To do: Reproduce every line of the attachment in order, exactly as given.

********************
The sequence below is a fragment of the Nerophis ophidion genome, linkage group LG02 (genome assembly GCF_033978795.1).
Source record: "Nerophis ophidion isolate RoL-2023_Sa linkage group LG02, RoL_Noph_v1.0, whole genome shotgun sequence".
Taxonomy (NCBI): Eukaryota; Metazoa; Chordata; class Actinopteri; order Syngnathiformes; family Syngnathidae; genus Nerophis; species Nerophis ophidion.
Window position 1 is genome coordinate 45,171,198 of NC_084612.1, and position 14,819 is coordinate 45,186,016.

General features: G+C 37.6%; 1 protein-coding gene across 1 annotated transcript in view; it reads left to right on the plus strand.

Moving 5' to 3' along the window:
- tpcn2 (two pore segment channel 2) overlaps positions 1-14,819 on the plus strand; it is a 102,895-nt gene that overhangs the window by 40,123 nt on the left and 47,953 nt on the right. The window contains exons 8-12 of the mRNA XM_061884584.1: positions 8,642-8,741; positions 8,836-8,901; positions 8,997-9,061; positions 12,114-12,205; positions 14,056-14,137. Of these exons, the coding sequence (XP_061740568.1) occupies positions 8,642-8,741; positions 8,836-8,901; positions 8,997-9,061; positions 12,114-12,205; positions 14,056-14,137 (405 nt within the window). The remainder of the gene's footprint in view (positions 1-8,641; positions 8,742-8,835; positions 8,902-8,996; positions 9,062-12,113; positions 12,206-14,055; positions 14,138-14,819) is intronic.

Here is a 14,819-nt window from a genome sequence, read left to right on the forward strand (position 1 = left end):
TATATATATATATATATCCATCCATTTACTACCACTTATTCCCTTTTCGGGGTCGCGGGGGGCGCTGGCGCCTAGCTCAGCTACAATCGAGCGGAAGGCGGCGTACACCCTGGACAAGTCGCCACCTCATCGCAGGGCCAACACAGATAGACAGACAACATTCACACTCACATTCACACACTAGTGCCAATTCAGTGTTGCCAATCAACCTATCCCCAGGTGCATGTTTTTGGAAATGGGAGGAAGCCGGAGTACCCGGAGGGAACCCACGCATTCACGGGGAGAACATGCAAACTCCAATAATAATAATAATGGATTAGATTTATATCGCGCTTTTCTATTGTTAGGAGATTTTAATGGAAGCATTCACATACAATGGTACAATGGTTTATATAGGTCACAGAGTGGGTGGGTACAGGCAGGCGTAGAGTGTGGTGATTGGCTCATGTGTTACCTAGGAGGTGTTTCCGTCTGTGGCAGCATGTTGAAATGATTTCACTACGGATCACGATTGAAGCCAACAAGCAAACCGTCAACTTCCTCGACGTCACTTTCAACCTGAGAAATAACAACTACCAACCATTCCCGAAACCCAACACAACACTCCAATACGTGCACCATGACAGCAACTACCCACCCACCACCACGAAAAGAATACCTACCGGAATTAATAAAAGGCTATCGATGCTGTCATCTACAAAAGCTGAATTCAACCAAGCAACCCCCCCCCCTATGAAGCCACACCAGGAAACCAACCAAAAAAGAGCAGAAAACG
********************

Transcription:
The sequence below is a fragment of the Nerophis ophidion genome, linkage group LG02 (genome assembly GCF_033978795.1).
Source record: "Nerophis ophidion isolate RoL-2023_Sa linkage group LG02, RoL_Noph_v1.0, whole genome shotgun sequence".
Taxonomy (NCBI): Eukaryota; Metazoa; Chordata; class Actinopteri; order Syngnathiformes; family Syngnathidae; genus Nerophis; species Nerophis ophidion.
Window position 1 is genome coordinate 45,171,198 of NC_084612.1, and position 14,819 is coordinate 45,186,016.

General features: G+C 37.6%; 1 protein-coding gene across 1 annotated transcript in view; it reads left to right on the plus strand.

Moving 5' to 3' along the window:
- tpcn2 (two pore segment channel 2) overlaps positions 1-14,819 on the plus strand; it is a 102,895-nt gene that overhangs the window by 40,123 nt on the left and 47,953 nt on the right. The window contains exons 8-12 of the mRNA XM_061884584.1: positions 8,642-8,741; positions 8,836-8,901; positions 8,997-9,061; positions 12,114-12,205; positions 14,056-14,137. Of these exons, the coding sequence (XP_061740568.1) occupies positions 8,642-8,741; positions 8,836-8,901; positions 8,997-9,061; positions 12,114-12,205; positions 14,056-14,137 (405 nt within the window). The remainder of the gene's footprint in view (positions 1-8,641; positions 8,742-8,835; positions 8,902-8,996; positions 9,062-12,113; positions 12,206-14,055; positions 14,138-14,819) is intronic.

Here is a 14,819-nt window from a genome sequence, read left to right on the forward strand (position 1 = left end):
TATATATATATATATATCCATCCATTTACTACCACTTATTCCCTTTTCGGGGTCGCGGGGGGCGCTGGCGCCTAGCTCAGCTACAATCGAGCGGAAGGCGGCGTACACCCTGGACAAGTCGCCACCTCATCGCAGGGCCAACACAGATAGACAGACAACATTCACACTCACATTCACACACTAGTGCCAATTCAGTGTTGCCAATCAACCTATCCCCAGGTGCATGTTTTTGGAAATGGGAGGAAGCCGGAGTACCCGGAGGGAACCCACGCATTCACGGGGAGAACATGCAAACTCCAATAATAATAATAATGGATTAGATTTATATCGCGCTTTTCTATTGTTAGGAGATTTTAATGGAAGCATTCACATACAATGGTACAATGGTTTATATAGGTCACAGAGTGGGTGGGTACAGGCAGGCGTAGAGTGTGGTGATTGGCTCATGTGTTACCTAGGAGGTGTTTCCGTCTGTGGCAGCATGTTGAAATGATTTCACTACGGATCACGATTGAAGCCAACAAGCAAACCGTCAACTTCCTCGACGTCACTTTCAACCTGAGAAATAACAACTACCAACCATTCCCGAAACCCAACACAACACTCCAATACGTGCACCATGACAGCAACTACCCACCCACCACCACGAAAAGAATACCTACCGGAATTAATAAAAGGCTATCGATGCTGTCATCTACAAAAGCTGAATTCAACCAAGCAACCCCCCCCCCTATGAAGCCACACCAGGAAACCAACCAAAAAAGAGCAGAAAACG